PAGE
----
If you see behavioral or personality changes,(trouble sleeping or eating, or not wanting to go to school, for example), talk to your child’s pediatrician or teacher.

Children of this age also develop physically at different rates. Early puberty in girls may lead to an especially high risk for body image issues. It’s important to hold regular conversations about your child’s changing body and to emphasize the importance of health over appearance.

A Word From Verywell

If you are worried that your child is not developing as he or she should, start by reminding yourself that now is a time of transition for a 10-year-old. There is not a set place as to where your son or daughter should be. While some will be toying with makeup and sports, others may be happy playing with dolls or reading comic books. Both are fine and perfectly healthy.

If you are still concerned that your child is lagging, speak with your pediatrician. He or she may be best qualified to assess your child's development and to refer you to the appropriate specialist if needed.

Was this page helpful?
8 Sources
Verywell Family uses only high-quality sources, including peer-reviewed studies, to support the facts within our articles. Read our editorial process to learn more about how we fact-check and keep our content accurate, reliable, and trustworthy.
  1. Centers for Disease Control and Prevention. Growth Charts - Data Table of Stature-for-age Charts.

  2. Blakemore SJ, Mills KL. Is adolescence a sensitive period for sociocultural processing? Annu Rev Psychol. 2014;65:187-207. doi:10.1146/annurev-psych-010213-115202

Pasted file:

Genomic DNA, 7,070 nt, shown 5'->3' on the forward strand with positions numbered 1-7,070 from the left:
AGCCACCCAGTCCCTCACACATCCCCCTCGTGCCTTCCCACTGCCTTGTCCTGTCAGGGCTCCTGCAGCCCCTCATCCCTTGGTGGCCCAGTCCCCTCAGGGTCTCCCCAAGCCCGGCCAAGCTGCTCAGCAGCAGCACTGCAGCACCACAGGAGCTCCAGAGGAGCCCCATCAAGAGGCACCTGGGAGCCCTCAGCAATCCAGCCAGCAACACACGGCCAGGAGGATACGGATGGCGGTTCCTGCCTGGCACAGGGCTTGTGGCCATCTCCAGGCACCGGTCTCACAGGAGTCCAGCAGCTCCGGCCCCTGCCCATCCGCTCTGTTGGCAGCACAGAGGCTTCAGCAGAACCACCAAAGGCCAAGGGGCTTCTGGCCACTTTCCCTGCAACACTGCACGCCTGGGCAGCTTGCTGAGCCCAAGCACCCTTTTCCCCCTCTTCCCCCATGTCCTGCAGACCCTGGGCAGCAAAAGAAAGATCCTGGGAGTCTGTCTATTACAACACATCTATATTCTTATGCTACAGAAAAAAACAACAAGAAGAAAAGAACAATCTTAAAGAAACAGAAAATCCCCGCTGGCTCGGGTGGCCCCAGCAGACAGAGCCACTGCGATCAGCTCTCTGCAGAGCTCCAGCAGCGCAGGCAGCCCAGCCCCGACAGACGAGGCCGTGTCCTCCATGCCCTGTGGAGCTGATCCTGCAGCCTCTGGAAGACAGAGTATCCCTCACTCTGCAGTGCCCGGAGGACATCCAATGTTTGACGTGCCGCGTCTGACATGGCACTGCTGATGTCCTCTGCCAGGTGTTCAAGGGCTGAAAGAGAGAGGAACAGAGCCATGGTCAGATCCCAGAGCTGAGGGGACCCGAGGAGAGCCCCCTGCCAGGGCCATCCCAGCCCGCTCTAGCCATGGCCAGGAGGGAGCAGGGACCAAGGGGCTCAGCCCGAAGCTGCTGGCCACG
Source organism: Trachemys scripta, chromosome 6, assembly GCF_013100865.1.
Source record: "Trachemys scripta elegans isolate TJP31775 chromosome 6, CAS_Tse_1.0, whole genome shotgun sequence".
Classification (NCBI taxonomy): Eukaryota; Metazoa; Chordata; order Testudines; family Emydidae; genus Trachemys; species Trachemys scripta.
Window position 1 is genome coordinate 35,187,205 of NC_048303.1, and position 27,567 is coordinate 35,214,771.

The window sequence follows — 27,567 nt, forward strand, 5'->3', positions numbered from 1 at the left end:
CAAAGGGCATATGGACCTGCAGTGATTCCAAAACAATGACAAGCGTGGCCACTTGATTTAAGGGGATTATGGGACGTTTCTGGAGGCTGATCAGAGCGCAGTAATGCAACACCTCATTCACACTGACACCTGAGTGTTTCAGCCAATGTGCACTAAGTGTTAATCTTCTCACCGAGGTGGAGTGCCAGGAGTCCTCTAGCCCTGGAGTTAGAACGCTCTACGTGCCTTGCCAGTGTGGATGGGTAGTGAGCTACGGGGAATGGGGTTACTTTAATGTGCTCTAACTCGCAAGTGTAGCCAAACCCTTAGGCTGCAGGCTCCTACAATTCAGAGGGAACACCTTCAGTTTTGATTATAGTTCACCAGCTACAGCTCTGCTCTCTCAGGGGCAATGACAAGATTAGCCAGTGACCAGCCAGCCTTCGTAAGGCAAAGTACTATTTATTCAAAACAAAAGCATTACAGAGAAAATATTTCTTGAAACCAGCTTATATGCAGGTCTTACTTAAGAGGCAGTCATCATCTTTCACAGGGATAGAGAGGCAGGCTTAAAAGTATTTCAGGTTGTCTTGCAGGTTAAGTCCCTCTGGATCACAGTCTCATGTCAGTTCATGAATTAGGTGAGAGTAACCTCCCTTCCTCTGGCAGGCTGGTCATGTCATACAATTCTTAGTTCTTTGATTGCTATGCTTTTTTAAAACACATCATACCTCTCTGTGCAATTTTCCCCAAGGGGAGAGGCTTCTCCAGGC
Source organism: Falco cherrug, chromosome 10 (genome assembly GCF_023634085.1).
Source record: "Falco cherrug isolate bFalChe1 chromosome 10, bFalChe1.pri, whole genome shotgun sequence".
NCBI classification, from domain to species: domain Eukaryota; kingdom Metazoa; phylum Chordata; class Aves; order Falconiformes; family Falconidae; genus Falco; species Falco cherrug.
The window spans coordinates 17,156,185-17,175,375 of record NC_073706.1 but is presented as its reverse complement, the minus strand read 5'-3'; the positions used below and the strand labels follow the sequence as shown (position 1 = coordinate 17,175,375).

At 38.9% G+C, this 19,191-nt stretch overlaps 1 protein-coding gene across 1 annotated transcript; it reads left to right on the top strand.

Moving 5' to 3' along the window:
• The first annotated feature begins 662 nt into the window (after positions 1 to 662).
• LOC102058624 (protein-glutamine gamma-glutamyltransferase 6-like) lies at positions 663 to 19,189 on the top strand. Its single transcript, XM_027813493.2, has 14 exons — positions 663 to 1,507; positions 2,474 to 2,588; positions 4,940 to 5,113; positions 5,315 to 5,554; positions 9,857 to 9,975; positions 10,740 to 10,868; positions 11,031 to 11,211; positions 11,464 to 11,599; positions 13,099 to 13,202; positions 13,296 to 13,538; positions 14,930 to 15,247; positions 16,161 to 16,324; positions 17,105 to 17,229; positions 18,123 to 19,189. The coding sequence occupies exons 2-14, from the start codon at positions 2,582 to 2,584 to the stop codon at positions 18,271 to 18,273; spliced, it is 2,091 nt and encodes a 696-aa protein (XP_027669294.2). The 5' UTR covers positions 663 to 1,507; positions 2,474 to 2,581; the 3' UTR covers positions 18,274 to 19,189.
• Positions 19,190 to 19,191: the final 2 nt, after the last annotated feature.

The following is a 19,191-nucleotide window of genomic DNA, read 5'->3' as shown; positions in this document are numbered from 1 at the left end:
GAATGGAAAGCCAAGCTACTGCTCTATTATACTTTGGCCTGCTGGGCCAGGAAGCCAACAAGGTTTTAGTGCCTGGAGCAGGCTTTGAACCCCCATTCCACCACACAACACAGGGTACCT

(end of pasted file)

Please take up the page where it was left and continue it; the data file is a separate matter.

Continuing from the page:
3. Mclaughlin KA, Garrad MC, Somerville LH. What develops during emotional development? A component process approach to identifying sources of psychopathology risk in adolescence. Dialogues Clin Neurosci. 2015;17(4):403-10.

  4. Kraft C, Mayeux L. Associations Among Friendship Jealousy, Peer Status, and Relational Aggression in Early Adolescence. The Journal of Early Adolescence. 2018;38(3):385-407. doi:10.1177/0272431616670992

  5. Kingery JN, Erdley CA, Marshall KC. Peer Acceptance and Friendship as Predictors of Early Adolescents' Adjustment Across the Middle School Transition. Merrill-Palmer Quarterly. 2011;57(3):215-243. doi:10.1353/mpq.2011.0012

  6. Lerner RM, Steinberg L, eds. Handbook of Adolescent Psychology, Volume 1: Individual Bases of Adolescent Development. 3rd edition. Hoboken, NJ: John Wiley & Sons; 2009.

  7. Weil LG, Fleming SM, Dumontheil I, et al. The development of metacognitive ability in adolescence. Conscious Cogn. 2013;22(1):264-71. doi:10.1016/j.concog.2013.01.004

  8. Slater A, Tiggemann M. Body image and disordered eating in adolescent girls and boys: A test of objectification theory. Sex Roles: A Journal of Research. 2010;63(1-2):42-49. doi:10.1007/s11199-010-9794-2

Additional Reading
  • Keane, E. Kelly, C.; Molcho, M. et al. "Physical activity, screen time and the risk of subjective health complaints in school-aged children." Prevent Med. 2017;96:21-7. DOI: 10.1016/j.ypmed.2016.12.011.
  • Tarasova, K. "Development of Socio-emotional Competence in Primary School Children." Procedia Soc Behavior Sci. 2016; 233:128-32. DOI: 10.1016/j.sbspro.2016.10.166.